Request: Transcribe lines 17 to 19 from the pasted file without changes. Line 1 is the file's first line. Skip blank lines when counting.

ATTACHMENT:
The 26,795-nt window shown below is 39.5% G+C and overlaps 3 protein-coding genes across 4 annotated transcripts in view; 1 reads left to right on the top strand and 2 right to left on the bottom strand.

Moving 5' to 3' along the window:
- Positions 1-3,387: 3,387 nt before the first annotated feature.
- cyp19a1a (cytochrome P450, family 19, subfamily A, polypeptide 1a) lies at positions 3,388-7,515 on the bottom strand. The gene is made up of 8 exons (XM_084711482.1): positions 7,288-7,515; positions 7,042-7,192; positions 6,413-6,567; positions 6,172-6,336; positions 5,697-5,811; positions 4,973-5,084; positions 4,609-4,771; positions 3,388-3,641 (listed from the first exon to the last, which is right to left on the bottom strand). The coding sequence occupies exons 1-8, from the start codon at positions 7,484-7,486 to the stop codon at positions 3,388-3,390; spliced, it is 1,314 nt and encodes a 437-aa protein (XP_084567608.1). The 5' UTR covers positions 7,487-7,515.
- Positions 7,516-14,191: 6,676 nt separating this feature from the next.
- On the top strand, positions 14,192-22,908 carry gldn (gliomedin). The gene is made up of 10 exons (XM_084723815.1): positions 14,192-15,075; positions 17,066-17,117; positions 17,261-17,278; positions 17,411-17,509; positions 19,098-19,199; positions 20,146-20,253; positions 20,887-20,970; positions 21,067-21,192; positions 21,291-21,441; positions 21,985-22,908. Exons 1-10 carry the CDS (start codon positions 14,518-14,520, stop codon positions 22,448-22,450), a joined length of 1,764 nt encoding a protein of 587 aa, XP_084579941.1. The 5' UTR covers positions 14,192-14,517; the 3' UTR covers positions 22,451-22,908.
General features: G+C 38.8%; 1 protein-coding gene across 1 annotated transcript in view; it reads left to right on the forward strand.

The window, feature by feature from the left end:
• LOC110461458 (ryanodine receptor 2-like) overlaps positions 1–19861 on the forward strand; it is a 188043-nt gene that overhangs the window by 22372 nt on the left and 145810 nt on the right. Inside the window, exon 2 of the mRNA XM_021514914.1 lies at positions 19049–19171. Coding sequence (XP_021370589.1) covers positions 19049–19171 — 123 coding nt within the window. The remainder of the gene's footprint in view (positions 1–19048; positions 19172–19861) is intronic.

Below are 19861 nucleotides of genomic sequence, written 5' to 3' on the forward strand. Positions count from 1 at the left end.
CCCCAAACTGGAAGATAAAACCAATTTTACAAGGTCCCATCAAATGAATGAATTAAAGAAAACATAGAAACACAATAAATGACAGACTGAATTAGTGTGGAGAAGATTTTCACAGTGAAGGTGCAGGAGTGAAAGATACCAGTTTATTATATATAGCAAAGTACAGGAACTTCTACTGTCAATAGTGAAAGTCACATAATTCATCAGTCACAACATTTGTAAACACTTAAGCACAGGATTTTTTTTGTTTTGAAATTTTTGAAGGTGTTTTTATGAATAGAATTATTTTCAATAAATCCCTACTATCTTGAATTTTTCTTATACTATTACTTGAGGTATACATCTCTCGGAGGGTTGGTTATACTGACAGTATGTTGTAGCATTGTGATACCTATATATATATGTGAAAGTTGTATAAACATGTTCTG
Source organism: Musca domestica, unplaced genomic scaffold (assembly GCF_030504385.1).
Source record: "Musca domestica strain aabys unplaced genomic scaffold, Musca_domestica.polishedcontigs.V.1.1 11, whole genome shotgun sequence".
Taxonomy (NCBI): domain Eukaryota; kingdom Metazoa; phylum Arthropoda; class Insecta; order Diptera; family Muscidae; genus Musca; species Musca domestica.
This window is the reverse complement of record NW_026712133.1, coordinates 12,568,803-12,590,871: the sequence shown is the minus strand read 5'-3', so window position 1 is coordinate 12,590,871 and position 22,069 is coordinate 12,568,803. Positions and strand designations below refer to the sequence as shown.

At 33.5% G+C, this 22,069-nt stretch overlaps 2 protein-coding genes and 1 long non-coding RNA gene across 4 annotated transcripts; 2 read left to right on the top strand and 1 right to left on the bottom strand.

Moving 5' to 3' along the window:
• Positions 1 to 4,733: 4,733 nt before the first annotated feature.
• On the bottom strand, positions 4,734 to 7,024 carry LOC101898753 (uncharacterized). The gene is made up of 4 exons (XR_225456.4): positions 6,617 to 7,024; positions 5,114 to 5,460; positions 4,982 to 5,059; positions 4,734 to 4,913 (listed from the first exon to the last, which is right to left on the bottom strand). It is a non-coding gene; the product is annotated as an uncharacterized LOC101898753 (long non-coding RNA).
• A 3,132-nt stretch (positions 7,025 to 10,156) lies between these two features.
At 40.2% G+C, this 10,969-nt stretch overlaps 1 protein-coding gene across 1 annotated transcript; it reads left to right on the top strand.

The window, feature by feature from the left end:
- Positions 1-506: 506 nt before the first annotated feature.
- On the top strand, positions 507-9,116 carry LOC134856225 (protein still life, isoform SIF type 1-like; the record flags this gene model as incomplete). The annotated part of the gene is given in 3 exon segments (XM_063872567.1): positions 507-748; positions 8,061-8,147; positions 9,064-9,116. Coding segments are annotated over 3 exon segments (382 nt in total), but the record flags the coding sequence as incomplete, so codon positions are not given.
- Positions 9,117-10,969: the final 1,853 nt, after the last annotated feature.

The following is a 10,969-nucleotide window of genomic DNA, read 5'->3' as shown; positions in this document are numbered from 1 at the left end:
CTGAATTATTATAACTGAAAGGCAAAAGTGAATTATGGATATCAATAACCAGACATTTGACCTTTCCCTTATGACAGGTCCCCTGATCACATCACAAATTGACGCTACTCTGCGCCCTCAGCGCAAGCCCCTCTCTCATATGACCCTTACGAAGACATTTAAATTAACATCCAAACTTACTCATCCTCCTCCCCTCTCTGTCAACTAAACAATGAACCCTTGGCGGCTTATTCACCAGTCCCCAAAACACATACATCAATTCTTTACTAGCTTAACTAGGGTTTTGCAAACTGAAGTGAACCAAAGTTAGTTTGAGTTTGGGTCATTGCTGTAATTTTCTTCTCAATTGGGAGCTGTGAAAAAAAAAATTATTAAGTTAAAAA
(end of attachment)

Moving 5' to 3' along the window:
• Positions 1 to 4,733: 4,733 nt before the first annotated feature.
• On the bottom strand, positions 4,734 to 7,024 carry LOC101898753 (uncharacterized). The gene is made up of 4 exons (XR_225456.4): positions 6,617 to 7,024; positions 5,114 to 5,460; positions 4,982 to 5,059; positions 4,734 to 4,913 (listed from the first exon to the last, which is right to left on the bottom strand). It is a non-coding gene; the product is annotated as an uncharacterized LOC101898753 (long non-coding RNA).